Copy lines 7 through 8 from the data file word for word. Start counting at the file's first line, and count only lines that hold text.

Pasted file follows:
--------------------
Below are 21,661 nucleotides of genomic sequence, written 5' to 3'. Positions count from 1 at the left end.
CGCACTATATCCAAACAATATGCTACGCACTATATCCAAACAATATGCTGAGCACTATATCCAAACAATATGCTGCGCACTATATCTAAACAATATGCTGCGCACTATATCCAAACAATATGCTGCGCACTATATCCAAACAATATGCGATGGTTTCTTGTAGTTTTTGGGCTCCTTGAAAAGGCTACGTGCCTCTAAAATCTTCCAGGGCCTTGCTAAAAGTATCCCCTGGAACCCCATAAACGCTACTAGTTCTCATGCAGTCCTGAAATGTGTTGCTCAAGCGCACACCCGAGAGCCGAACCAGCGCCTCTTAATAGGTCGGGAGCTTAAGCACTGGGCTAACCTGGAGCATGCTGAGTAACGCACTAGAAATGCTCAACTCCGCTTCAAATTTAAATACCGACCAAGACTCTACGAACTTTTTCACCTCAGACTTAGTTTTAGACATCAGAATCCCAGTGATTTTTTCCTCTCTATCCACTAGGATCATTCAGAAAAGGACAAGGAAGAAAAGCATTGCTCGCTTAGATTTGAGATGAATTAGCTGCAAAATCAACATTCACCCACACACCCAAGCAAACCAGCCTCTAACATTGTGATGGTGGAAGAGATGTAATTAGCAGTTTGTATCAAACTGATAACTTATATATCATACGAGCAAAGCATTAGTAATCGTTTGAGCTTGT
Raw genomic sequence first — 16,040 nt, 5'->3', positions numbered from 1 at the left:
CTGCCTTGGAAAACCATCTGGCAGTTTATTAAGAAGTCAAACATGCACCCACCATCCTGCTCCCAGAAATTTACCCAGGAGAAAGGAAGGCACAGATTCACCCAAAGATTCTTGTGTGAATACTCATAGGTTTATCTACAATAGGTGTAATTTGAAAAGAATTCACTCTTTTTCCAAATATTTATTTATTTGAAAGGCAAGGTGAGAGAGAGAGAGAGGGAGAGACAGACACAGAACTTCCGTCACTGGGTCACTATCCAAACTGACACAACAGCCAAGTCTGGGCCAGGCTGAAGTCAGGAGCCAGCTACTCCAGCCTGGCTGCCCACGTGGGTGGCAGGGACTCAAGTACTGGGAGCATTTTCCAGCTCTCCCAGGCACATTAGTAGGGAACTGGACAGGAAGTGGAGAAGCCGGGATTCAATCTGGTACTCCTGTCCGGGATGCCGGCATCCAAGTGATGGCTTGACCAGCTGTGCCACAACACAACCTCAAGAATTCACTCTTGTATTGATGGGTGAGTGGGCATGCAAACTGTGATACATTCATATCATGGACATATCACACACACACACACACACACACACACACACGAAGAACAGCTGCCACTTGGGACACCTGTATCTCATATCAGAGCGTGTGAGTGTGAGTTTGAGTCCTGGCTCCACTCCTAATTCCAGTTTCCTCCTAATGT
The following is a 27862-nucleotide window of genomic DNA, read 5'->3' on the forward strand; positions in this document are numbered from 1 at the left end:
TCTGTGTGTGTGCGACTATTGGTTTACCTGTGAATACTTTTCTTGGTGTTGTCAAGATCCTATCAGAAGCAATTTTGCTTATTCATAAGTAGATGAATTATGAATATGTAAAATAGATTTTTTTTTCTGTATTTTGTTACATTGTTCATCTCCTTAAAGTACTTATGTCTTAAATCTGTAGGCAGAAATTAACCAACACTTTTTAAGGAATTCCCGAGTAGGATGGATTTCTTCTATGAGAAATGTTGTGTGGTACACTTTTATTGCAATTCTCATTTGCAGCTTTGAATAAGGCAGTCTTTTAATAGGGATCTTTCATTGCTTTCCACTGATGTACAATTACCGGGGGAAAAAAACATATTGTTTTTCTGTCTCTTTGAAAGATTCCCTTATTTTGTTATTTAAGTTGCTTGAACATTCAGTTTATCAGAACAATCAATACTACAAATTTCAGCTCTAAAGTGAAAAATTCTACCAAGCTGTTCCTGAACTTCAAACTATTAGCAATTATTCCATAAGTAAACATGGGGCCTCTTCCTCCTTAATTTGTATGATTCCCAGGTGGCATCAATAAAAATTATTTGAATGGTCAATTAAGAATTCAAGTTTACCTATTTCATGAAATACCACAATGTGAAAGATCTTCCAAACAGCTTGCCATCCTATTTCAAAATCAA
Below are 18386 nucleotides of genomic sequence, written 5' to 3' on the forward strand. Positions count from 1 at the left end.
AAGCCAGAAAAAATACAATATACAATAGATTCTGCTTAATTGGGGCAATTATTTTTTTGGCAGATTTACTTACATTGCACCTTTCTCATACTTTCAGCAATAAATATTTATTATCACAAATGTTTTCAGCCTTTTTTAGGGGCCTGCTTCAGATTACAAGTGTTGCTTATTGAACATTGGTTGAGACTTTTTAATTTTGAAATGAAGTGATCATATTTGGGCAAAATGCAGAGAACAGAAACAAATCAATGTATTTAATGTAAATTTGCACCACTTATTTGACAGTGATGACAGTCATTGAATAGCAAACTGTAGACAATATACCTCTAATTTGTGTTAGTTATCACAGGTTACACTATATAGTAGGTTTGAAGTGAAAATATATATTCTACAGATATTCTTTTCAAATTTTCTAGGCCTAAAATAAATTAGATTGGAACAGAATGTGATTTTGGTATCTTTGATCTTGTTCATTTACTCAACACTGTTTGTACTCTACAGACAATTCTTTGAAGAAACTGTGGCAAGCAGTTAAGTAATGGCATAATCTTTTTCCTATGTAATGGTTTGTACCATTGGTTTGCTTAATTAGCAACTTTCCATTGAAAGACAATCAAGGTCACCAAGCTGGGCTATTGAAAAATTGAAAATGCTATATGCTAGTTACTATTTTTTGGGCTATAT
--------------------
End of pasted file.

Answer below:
Below are 18386 nucleotides of genomic sequence, written 5' to 3' on the forward strand. Positions count from 1 at the left end.
AAGCCAGAAAAAATACAATATACAATAGATTCTGCTTAATTGGGGCAATTATTTTTTTGGCAGATTTACTTACATTGCACCTTTCTCATACTTTCAGCAATAAATATTTATTATCACAAATGTTTTCAGCCTTTTTTAGGGGCCTGCTTCAGATTACAAGTGTTGCTTATTGAACATTGGTTGAGACTTTTTAATTTTGAAATGAAGTGATCATATTTGGGCAAAATGCAGAGAACAGAAACAAATCAATGTATTTAATGTAAATTTGCACCACTTATTTGACAGTGATGACAGTCATTGAATAGCAAACTGTAGACAATATACCTCTAATTTGTGTTAGTTATCACAGGTTACACTATATAGTAGGTTTGAAGTGAAAATATATATTCTACAGATATTCTTTTCAAATTTTCTAGGCCTAAAATAAATTAGATTGGAACAGAATGTGATTTTGGTATCTTTGATCTTGTTCATTTACTCAACACTGTTTGTACTCTACAGACAATTCTTTGAAGAAACTGTGGCAAGCAGTTAAGTAATGGCATAATCTTTTTCCTATGTAATGGTTTGTACCATTGGTTTGCTTAATTAGCAACTTTCCATTGAAAGACAATCAAGGTCACCAAGCTGGGCTATTGAAAAATTGAAAATGCTATATGCTAGTTACTATTTTTTGGGCTATAT